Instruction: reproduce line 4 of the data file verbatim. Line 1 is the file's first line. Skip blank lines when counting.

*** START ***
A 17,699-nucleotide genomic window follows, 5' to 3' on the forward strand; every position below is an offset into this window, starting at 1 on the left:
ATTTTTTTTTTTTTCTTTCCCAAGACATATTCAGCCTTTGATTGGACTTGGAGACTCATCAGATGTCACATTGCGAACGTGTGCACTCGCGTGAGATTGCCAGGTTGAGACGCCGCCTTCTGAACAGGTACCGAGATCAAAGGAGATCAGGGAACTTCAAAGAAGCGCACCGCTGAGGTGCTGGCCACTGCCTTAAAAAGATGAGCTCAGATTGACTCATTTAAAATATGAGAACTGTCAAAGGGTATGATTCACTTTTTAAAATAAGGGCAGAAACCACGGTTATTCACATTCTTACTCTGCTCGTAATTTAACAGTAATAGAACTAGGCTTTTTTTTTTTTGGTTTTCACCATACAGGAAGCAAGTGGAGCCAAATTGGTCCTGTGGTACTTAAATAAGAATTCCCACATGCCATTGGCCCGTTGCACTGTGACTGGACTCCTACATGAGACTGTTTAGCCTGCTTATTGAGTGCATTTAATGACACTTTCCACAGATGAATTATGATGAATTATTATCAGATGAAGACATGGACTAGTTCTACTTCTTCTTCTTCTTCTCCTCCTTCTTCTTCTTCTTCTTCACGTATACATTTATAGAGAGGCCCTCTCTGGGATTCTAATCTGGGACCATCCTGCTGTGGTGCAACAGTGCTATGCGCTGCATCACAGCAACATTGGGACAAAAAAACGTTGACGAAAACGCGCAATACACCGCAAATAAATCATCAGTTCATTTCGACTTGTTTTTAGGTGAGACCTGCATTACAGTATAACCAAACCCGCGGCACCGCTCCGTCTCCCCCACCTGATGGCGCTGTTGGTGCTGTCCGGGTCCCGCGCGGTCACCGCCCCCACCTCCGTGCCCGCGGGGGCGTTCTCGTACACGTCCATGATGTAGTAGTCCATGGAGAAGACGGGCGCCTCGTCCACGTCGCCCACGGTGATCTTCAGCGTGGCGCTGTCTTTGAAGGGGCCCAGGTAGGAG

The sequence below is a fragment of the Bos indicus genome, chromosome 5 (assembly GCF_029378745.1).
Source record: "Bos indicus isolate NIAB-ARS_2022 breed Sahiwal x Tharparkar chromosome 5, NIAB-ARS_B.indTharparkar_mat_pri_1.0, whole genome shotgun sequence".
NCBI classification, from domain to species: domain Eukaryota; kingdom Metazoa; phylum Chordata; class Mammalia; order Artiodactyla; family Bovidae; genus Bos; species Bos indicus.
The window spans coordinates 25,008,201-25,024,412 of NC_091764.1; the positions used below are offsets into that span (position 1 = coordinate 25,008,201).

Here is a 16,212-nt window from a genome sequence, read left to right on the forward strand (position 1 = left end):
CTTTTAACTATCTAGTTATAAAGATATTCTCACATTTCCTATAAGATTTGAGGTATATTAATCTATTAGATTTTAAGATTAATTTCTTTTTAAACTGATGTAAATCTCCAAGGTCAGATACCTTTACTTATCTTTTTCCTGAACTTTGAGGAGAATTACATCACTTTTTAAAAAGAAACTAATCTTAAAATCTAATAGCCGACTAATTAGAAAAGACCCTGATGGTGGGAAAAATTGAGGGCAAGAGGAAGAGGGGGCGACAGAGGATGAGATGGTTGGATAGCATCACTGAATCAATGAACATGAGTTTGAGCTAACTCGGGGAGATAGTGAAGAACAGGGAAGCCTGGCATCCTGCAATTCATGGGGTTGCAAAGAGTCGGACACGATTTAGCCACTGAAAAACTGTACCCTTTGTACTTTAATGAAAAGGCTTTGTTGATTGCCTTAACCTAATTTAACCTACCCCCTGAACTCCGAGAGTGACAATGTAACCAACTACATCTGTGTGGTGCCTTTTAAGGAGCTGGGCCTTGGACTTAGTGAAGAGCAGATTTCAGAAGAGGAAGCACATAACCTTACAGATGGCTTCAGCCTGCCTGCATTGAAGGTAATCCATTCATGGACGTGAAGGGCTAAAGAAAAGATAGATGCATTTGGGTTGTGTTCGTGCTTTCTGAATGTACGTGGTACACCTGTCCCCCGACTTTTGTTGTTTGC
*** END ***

Source record: "Bos indicus isolate NIAB-ARS_2022 breed Sahiwal x Tharparkar chromosome 5, NIAB-ARS_B.indTharparkar_mat_pri_1.0, whole genome shotgun sequence".